"...when one follows a single thread in nature, one finds
it is attached to the rest of the world..."

warm slaw

Warm Slaw – recipe below


Raw vs Cooked?

I got my nutrition students to have a Raw vs Cooked debate today. They came up with some really great points.
How eating foods raw preserves many of the vitamins and minerals (depending on how and how long it’s been stored). While some nutrients, such as beta-carotene in carrots and lycopene in tomatoes and asparagus are actually released and made more available through cooking.

How cooking breaks down the fibres to make things more easily digestible, while raw food contains digestive enzymes to save your body from having to produce too many more.

How raw food was our original natural diet, but there must have been good reason why we started cooking some foods.
Later in the term, we’ll be discussing how cooked foods may be more appropriate in colder climates and seasons, and raw more fitting in the warmer months and closer to the equator. And how people with weakened digestion may fare better on cooked foods, where others may feel more energised from eating raw. Perhaps introducing some Ayurvedic and oriental principles.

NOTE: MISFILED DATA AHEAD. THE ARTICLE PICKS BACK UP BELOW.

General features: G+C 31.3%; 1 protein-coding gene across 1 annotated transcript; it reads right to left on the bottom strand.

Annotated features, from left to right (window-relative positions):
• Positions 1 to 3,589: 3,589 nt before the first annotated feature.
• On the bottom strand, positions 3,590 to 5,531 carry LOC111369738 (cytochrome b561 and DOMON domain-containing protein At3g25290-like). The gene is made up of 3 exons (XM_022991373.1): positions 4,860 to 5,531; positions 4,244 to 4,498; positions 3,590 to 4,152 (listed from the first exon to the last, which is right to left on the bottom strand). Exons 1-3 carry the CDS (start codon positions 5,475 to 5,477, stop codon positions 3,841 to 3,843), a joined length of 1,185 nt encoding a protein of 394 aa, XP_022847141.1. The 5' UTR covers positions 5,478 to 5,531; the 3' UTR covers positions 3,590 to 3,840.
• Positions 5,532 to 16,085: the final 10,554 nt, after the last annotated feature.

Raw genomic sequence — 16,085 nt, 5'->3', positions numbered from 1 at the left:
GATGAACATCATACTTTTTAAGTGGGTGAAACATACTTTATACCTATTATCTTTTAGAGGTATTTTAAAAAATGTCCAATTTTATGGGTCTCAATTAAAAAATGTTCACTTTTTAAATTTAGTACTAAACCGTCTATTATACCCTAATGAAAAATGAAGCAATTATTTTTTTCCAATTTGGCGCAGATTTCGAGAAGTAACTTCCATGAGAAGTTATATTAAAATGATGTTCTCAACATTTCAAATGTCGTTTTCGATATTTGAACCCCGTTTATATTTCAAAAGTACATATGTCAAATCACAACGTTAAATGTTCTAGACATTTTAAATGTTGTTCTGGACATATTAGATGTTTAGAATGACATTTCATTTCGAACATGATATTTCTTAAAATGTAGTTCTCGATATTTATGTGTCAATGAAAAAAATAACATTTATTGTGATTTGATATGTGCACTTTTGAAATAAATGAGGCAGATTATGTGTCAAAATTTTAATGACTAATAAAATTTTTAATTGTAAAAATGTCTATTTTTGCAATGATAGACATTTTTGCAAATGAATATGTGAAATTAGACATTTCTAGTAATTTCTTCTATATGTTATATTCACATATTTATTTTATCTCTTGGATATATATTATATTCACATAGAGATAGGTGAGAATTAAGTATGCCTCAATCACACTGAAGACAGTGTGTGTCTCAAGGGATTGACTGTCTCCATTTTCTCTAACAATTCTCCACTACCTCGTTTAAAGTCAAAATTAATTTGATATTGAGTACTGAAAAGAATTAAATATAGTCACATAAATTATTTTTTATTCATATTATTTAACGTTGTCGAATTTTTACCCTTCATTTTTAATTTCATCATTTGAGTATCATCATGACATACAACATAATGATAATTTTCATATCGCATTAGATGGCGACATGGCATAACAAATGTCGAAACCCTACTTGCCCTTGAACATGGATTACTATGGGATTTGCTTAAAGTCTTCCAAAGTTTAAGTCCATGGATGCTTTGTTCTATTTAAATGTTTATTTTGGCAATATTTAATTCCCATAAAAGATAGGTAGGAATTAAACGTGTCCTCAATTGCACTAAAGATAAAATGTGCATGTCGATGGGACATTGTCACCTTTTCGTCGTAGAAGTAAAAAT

Slaw craving

Anyway, I came home craving coleslaw, but feeling too cold for it. So instead I made warm slaw – still slightly crunchy and refreshing, but also warming, soothing to the digestion and full of beta carotene:
-finely shredded cabbage
– grated carrot
-finely sliced red onion
1. Gently simmer in a little water till starting to soften, then drain
2. Stir in a dollop of yoghurt (I used sheep’s) and a sprinkle of tamari

You could also try stirring in some chopped herbs before serving, or adding some ground coriander seed while cooking.

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